Age-Appropriate Kids’ Chores

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In my last post, I explained how we found a chore system that works better for us. It’s flexible, cheap, easy to use, and works for multiple ages. Read more about it to learn about the Acts of Service board and Job Jar we use every day. 

What Are Some Age-Appropriate Kids’ Chores Your Children Can Do? 

The best way I’ve found to determine which tasks fit into your chore system is to look around the house and see what your kids can do!

Just for fun, here’s a video of our kids (ok, mostly me) singing the transition song for Acts of Service. It’s to the tune of Tractor by Slugs, Bugs and Lullabies. 

Here’s what works for our kids. 

  1. Responsibilities
  2. Daily Acts of Service
  3. Weekly Acts of Service
  4. “Sometimes” Acts of Service (“Job Jar”)

1. Responsibilities
My 3 and almost 5 year old are required to do these tasks every day as a part of their normal responsibilities. No chart or system required. The toys get cleaned up as needed. Everything else happens just after breakfast and before Bible quiet time. 

  • Teeth brushed in the morning
  • PJs put away (PJs are kept in the bathroom so they don’t wake each other up when dressing/undressing)
  • Get dressed (my 3 year old has a basket of each day’s clothes set up in ziplock bags) 
  • Bedroom tidied
  • Beds made
  • Toys cleaned up


Sami’s basket of weekly clothes (she’s 3 – my 5 year old doesn’t need this help). 
Each bag has the name and number of the day. Her brother helps her ID the right bag.
PJ baskets in bathroom labeled with names

2. Daily Acts of Service
We call chores “acts of service” in our home. We want the kids to know that these are ways we serve each other but are also normal expectations for living under the blessing of our family. 

Daily chores on the left, weekly on the right

Daily Acts of Service happen each morning after Bible quiet time and then in the afternoon after snacks. 

  • Clear the table and wipe it down
  • Feed the cat
  • Clean the bathroom (wipe the counter, sink, and mirror, hand-vac the floor)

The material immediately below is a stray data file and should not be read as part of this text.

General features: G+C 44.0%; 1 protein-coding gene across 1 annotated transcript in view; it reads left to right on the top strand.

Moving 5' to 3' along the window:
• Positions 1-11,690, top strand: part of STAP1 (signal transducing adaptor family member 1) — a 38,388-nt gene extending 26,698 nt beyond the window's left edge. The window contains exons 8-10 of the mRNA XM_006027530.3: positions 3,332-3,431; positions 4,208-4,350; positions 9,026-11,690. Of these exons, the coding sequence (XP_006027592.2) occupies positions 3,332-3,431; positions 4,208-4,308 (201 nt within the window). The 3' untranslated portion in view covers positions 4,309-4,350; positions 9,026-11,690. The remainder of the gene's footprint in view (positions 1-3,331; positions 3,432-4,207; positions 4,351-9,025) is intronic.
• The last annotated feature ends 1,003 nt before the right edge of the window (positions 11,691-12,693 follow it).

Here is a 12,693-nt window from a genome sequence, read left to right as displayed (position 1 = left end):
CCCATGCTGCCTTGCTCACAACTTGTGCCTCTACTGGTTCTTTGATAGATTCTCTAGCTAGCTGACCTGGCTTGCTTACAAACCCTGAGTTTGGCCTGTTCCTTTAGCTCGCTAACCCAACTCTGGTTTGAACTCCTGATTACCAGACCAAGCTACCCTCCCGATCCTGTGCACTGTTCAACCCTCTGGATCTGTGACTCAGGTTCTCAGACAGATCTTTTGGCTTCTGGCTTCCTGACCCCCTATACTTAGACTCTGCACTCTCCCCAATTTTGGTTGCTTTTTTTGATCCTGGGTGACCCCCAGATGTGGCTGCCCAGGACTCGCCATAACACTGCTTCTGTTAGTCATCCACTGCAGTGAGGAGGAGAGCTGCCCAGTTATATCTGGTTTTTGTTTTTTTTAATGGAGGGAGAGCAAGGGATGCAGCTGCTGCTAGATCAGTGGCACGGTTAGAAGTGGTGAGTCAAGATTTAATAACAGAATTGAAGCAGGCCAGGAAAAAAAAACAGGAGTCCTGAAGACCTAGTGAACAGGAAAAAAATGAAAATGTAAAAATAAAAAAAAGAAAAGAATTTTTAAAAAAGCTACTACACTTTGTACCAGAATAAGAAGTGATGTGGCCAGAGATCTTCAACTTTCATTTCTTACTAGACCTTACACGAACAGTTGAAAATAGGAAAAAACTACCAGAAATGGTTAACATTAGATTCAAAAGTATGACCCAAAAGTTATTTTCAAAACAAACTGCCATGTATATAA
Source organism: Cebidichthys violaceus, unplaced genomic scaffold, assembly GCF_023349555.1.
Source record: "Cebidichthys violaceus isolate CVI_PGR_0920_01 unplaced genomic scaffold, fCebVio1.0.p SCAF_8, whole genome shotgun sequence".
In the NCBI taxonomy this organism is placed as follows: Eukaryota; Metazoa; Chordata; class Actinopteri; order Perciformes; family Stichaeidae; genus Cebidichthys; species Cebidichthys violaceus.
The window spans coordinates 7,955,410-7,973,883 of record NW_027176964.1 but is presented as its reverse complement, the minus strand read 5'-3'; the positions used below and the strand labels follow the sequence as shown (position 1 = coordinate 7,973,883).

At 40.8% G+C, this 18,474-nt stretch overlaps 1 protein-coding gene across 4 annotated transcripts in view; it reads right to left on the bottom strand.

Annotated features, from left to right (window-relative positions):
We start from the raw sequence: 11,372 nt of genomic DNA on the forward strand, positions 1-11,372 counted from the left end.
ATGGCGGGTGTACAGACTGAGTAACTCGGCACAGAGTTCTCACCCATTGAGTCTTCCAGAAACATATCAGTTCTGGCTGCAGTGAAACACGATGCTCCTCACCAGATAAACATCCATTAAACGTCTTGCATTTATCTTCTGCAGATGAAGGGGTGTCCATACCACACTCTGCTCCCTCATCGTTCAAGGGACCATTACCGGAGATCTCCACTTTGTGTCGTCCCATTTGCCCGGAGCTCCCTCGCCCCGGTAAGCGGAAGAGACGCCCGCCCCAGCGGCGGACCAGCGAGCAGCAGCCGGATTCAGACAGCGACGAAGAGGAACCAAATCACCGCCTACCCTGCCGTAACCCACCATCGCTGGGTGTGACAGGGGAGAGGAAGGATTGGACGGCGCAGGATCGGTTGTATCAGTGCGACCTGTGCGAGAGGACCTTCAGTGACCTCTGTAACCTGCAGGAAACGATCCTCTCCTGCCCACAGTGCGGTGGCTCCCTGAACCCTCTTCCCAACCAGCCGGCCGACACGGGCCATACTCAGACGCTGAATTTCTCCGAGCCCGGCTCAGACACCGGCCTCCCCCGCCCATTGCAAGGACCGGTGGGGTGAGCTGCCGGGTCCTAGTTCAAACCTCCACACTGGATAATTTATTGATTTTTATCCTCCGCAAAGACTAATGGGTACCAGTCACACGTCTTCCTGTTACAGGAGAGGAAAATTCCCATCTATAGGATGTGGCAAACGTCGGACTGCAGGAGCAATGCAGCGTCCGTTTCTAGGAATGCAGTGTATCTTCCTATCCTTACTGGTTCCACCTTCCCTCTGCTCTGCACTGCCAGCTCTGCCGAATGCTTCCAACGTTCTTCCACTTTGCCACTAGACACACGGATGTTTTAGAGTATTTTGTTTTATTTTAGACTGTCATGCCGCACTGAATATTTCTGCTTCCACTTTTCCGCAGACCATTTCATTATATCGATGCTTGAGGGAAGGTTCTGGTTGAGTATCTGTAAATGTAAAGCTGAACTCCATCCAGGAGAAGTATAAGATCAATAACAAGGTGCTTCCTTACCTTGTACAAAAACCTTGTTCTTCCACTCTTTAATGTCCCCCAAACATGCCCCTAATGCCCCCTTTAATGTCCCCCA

• High chair wiped down
  • Jobs from the Jar (See “Sometimes” Acts of Service below)
  • (Afternoon) Wipe down the chair seats and backs
  • (Afternoon) Tidy the entryway (shoes away and coats hung up)
  • (Afternoon) Jobs from the Jar

3. Weekly Acts of Service
Every Friday, we complete the weekly Acts of Service along with our afternoon Daily ones. 

  • Organize the books
  • Organize the toys
  • Jobs from the Jar

4. “Sometimes” Acts of Service or Job Jar
This is a Job Jar that the kids can draw from. They each draw a few every day to complete. We also use the Job Jar for tasks that earn money (done on Saturday) and tasks assigned as discipline. I’m still adding to this list as we go!


  • Clean baseboards in kitchen and dining room
  • Clean doors
  • Clean door knobs
  • Clean light switches
  • Clean floor vents
  • Spot clean hard floors
  • Vacuum area rugs
  • Dust
  • Clean inside windows
  • Clean outside windows
  • Clean appliance surfaces
  • Clean cupboard surfaces
  • Clean windowsills
  • Clean walls around high chair
  • Clean floor under high chair
  • Clean table and chair legs
  • Clean baby gates
  • Clean bookshelf surfaces
  • Clean toy kitchen
  • Clean coffee table
  • Vacuum living room furniture
  • Clean step stools in bathroom
  • Clean garbage can in bathroom
  • Clean handrail in stairway
  • Clean upstairs bathroom
  • Sweep front porch
  • Sweep back patio
  • Clean up outside toys

If the kids want to earn money, they can also help me with bigger tasks like doing the laundry, yard work, cleaning out the fridge, rotating seasonal clothes, etc. 

You get the idea. Just walk around your house and take a look! 

What About the Younger Ones? 

If a younger child draws a job from the jar that is a bit too advanced, you can usually simplify it enough to make it work anyway. For example, if my 3 year old is assigned Clearing the Table, I may take the breakables off while she takes the rest off and wipes the surface down. 

My 18 month old joins in by helping me put the kid plastic dishes away, putting diapers away, and wiping down her high chair. Otherwise, giving her a pin for her shirt and a rag to wipe down whatever she wants (including the baby) seems to keep her happy and learning!

More Ideas for Chores to Assign
– List from the Maxwell’s book Managers of Their Chores
– List from Vicki Bentley’s Book The Everyday Family Chore System
Age Appropriate Chore List from Raising Arrows
– Doorposts’ Service Opportunities Chart
– Blissfully Domestic’s Age Appropriate Chores list

Have you found a good list of age-appropriate chores? Share it with us!

What do you find most challenging in choosing chores for your kids to help with? 


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Teach your kids to be your helping hands with chores by age!

This Post Has 3 Comments

  1. You’ve got a great system in place for chores in your home. It’s always best to teach them about responsibility and service when they are young so it will come much easier to them when they are older. I loved the dry erase board you have on your wall, with the clothes pins and magnets on the back. Clever idea!


  2. This is great, Tauna! I love the Job Jar for extra ways to earn money and discipline. My 4 year old has certain responsibilities/chores, some of which earn money and others that do not, but these Job Jar ideas would be great if she wanted to make a little more. Love that! Thanks for sharing!

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